GREEN TEA RICE WITH EDAMAME & BUTTERNUT SQUASH

I drink tea every evening and often incorporate it in my cooking (and baking). Any green tea will work well for this recipe, but I used a very special kind, that goes by the beautiful name Thunder Dragon. I did not know, but that’s how people of Bhutan call their country… Bhutan: The Land of the Thunder Dragon. Isn’t that beautiful? The tea they produce is rarely exported, but not too long ago was available for sale by “In Pursuit of Tea”, and I got some. First time I made this dish, I brewed some tea and used it to cook the rice later, but if you don’t have a problem with the tea leaves staying around… this method is easier and delivers the same flavor.

GREEN TEA RICE WITH EDAMAME AND BUTTERNUT SQUASH
(from the Bewitching Kitchen)

for the rice:
1 cup Basmati rice, rinse and drained
1 tablespoon grapeseed oil
fresh ginger, minced (about 1 tsp, or to taste)
2 cups water
2 tsp green tea leaves (loose)
1/2 tsp salt
1/2 to 3/4 cup shelled edamame (frozen works great)

for the butternut squash:
1/2 butternut squash, cut in 1-inch pieces
olive oil to coat
salt, pepper and paprika to taste

Start by roasting the butternut squash. Heat the oven to 420F. Coat the pieces of squash with olive oil, season with salt, pepper and paprika. Place as a single layer on a baking dish lined with aluminum foil, sprinkle a bit of water (a tablespoon or so), and cover tightly with foil. Roast for 25 minutes, remove the cover and roast for 20 more minutes uncovered while you prepare the rice.

If using frozen edamame, remove it from the freezer and place on a baking dish to defrost while you make the rice. Heat the grapeseed oil in a saucepan, add the ginger, saute for a few seconds, and add the rice. Season with salt, and saute for a minute, until all grains are well coated with oil. Add the water, tea, and bring to a gently boil. Cover the pan and simmer for 20 minutes or until the water is absorbed. Place the edamame on top of the rice and cover the pan again. Leave for 10 minutes undisturbed, and when the butternut squash is ready, fluff the rice, mix the edamame with it, and serve with the squash around it.

ENJOY!

to print the recipe, click here

Comments: The rice can stand on its own as a side dish, but the color, texture and taste of the roasted squash was surprisingly good with it. I often do a very similar approach using frozen corn kernels instead of edamame. The residual steam as the rice is ready and waiting is enough to warm up the corn and it retains a very nice texture. If you ever want to perk your rice up, it’s a pretty easy way to do it. I might do a double feature next time, edamame and corn together, green and yellow, the colors of Brazil!

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ROASTED BUTTERNUT SQUASH AND GRAPES WITH MAPLE POMEGRANATE GLAZE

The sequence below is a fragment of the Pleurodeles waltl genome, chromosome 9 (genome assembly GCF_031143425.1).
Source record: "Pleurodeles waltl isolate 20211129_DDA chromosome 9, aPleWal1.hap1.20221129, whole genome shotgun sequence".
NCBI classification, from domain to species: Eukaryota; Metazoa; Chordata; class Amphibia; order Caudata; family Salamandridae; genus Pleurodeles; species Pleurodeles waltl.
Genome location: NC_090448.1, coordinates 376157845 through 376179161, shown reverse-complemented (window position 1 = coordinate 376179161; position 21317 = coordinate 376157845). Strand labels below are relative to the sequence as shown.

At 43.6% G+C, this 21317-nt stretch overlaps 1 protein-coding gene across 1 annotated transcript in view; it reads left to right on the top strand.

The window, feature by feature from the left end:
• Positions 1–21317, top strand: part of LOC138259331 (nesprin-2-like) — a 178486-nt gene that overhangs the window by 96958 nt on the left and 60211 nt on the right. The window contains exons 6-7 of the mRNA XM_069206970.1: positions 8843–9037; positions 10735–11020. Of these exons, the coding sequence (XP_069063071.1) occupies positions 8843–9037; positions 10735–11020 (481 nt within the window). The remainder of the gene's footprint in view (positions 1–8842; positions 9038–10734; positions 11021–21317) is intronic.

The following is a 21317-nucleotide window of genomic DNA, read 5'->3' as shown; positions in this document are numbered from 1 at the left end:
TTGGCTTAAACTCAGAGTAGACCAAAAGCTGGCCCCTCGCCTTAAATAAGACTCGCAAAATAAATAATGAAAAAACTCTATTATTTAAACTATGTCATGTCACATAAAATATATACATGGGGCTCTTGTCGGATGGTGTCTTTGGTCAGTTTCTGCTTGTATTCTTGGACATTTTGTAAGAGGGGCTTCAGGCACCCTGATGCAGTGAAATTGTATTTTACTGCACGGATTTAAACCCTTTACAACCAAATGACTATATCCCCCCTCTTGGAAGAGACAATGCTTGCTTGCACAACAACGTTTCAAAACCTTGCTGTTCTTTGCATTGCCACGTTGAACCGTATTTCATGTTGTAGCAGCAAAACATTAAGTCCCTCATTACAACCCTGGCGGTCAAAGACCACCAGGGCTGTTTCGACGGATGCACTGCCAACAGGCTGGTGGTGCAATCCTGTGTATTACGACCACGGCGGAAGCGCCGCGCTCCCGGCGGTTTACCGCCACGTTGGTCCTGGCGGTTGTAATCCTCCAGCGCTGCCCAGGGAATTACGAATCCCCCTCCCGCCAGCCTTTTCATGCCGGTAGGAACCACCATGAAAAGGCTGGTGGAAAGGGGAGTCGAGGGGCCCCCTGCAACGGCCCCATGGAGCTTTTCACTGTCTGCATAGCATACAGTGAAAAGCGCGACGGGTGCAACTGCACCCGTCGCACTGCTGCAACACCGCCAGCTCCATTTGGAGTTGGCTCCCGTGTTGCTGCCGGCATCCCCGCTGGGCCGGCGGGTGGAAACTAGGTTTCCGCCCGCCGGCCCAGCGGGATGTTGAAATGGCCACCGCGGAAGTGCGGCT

You absolutely, positively, definitely, undoubtedly need this recipe in your life. I knew it would be tasty because Joanne raved about it, and she performs magic with vegetables. All. The. Time. I’ve only roasted grapes once for a focaccia (back in 2016!), but now I cannot stop thinking about other ways to incorporate them in savory dishes. They turn luscious.

ROASTED BUTTERNUT SQUASH AND GRAPES WITH MAPLE POMEGRANATE GLAZE
(adapted from Joanne’s Eats Well with Others)

12 oz red seedless grapes, removed from the stem
4 tbsp olive oil, divided
kosher salt
freshly ground black pepper
1 large butternut squash (about 2.5 lb), seeded and cut into 1-inch pieces
1 tbsp unsalted butter
⅓ cup pomegranate molasses
2 tbsp maple syrup
½ tsp ground cinnamon
¼ tsp five spice powder
1/4 cup slivered almonds (or more)
fresh mint

Heat oven to 425F. Line a large baking sheet with parchment paper or aluminum foil.

In a large bowl, toss the grapes with 1 tbsp olive oil. Season to taste with salt and black pepper. Place the grapes on the baking sheet and roast for 15 minutes. Meanwhile, in the same bowl toss the squash with 3 tbsp of the olive oil. Season to taste with salt and black pepper. Set aside.

In a small saucepan, combine the butter, pomegranate molasses, maple syrup, cinnamon, and five spice powder over medium-low heat. Heat for 3 minutes or until the butter is melted and the flavors can meld together. Toss the squash with a quarter of the sauce. Reserve the remaining sauce for later.

Add the squash to the pans with the roasted grapes, place the pan back in the oven and roast for another 20-25 minutes. When you have about 5 minutes left in the roasting time, sprinkle the almonds on top and mix them gently just to coat with the juices.

Remove the squash and grapes from the oven. Transfer to a large serving dish. Drizzle with the reserved sauce. Top with the mint leaves before serving.